DD, EAT, FCX, JNJ, TRV and VZ.
That's just before the bell. We're hoping FCX misses so we can put it in our virtual Income Portfolio (see yesterday's update), which is now up so much (19.7% in 7 months) that we should really consider cashing out, because the chances of matching that performance for the next 7 months is statistically unlikely and our goal was to use a $500,000 account to make $48,000 a year in a conservative portfolio that would be low-touch and suitable for someone who is retired and looking to draw an income.
Since $95,175 is almost 2 year's worth of our earnings goal in our first 7 months and, since we're only 50% invested so far (never had a chance to go full), we could just shut it down, take the cash and reward ourselves with a nice cruise or whatever it is old people do when they make bonus money.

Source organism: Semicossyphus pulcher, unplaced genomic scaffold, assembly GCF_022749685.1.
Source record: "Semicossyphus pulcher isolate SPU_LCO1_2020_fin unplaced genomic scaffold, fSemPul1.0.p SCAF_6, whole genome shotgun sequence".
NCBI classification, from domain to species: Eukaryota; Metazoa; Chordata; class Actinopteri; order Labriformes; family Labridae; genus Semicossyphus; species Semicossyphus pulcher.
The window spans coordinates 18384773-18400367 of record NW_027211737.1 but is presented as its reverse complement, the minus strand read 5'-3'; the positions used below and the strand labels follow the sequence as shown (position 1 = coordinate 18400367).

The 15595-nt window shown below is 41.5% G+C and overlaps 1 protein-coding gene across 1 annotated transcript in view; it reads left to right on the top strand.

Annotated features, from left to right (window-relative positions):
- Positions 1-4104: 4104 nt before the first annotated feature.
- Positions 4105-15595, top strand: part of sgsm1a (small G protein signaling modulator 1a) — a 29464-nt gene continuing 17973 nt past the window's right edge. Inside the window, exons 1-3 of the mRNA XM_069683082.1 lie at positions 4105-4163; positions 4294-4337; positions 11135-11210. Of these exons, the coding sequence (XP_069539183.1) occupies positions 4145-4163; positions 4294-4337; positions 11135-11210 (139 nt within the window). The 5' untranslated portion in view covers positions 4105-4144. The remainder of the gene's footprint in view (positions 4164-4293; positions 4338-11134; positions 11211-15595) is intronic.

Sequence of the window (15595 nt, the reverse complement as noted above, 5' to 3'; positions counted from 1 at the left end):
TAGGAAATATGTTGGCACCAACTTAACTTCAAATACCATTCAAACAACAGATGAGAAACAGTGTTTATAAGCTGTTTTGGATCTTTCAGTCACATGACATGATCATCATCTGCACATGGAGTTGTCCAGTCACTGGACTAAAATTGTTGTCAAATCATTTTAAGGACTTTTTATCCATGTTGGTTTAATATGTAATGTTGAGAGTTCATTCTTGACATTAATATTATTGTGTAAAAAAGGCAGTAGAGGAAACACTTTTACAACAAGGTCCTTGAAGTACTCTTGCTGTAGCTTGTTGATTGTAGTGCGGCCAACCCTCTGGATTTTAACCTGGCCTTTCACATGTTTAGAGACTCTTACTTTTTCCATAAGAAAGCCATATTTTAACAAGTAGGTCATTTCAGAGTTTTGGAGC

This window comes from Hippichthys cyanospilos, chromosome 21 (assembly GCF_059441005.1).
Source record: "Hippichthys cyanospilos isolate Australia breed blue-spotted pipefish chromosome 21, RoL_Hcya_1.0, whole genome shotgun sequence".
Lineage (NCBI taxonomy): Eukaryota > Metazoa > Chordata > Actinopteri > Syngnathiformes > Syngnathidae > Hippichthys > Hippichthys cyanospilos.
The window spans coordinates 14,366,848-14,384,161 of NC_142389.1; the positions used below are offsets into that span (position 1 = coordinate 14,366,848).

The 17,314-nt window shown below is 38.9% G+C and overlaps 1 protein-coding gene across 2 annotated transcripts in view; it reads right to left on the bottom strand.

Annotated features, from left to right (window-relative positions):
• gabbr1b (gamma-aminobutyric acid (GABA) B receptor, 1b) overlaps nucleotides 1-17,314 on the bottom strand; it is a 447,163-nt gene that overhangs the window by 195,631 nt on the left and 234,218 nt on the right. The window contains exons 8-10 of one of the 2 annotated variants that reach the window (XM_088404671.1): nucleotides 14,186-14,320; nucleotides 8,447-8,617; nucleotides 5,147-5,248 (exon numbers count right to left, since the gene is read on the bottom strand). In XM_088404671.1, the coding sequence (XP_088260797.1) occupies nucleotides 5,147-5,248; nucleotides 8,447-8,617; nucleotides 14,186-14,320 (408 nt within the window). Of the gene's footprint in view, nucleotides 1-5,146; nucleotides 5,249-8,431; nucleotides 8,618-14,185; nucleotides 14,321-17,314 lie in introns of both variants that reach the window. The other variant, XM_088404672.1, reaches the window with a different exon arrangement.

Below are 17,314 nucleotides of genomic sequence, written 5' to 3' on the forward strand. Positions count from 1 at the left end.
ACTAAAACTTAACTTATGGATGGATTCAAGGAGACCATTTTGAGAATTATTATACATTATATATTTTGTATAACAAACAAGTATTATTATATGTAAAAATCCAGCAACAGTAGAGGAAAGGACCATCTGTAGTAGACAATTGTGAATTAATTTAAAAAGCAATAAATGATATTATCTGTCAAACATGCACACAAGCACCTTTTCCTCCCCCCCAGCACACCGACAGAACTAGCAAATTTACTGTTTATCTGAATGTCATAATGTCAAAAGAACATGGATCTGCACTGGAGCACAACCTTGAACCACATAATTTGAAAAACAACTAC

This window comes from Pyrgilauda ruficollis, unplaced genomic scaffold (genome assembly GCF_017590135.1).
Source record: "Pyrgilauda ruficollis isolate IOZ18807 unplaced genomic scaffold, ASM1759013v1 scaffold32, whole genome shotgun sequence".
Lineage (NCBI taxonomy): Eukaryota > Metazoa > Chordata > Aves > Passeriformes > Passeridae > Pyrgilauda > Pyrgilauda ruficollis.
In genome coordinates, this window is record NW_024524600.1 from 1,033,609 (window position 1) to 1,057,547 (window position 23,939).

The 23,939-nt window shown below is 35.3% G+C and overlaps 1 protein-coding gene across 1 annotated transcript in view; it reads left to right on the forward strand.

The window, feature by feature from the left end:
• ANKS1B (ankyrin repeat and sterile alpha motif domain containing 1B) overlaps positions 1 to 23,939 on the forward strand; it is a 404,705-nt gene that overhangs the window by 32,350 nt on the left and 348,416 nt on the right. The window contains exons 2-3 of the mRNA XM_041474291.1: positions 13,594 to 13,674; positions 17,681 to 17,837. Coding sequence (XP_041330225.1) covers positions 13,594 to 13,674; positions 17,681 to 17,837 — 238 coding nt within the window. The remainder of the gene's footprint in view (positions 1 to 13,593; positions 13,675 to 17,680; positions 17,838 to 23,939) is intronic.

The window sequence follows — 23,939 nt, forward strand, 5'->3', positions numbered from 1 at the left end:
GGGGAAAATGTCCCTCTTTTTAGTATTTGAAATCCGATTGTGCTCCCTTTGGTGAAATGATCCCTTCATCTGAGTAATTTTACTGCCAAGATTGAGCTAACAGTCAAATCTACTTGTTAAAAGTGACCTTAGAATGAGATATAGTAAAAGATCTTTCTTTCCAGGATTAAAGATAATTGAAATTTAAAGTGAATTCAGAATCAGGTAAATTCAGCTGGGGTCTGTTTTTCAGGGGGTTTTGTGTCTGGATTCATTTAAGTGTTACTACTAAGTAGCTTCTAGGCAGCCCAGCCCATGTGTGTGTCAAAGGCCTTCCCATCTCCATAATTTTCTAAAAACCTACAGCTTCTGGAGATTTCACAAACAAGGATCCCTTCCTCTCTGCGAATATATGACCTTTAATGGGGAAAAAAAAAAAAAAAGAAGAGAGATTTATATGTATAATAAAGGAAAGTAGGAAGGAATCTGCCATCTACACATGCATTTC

And that's what it is – bonus money. It's not NORMAL to make money this fast – especially in our conservative portfolios and that makes me very, very nervous and should make you nervous too. Markets go up AND they go down – where's the down? It took us two weeks to fully review the Income Portfolio positions for Members and, since I started back on the 7th, we jumped from +$58,660 to + $95,175 and that's up $36,515 on less than $250,000 invested ($480K in margin) in just two weeks – that's 14.6% by itself and THAT'S NOT NORMAL! Certainly not with a hedged portfolio.
One of the reasons we're out-performing is the low VIX (Dave Fry's chart, left), which is at multi-year lows. Since we concentrate on selling premium (being the house) and not buying it (being the sucker), a falling VIX is very much to our advantage in a portfolio where we've sold a lot of long-term volatility. That, of course, can be a temporary situation and paper losses can disappear as fast as they appear.
To some extent, we attempted to lock some of our gains in by selling more calls and improving our TZA hedges (and adding an SQQQ hedge as well) but it's no substitute for good, old-fashioned profit-taking and, if we can't hold our tippy-top levels (the technical term) on our Big Chart – we need to strongly consider cashing out…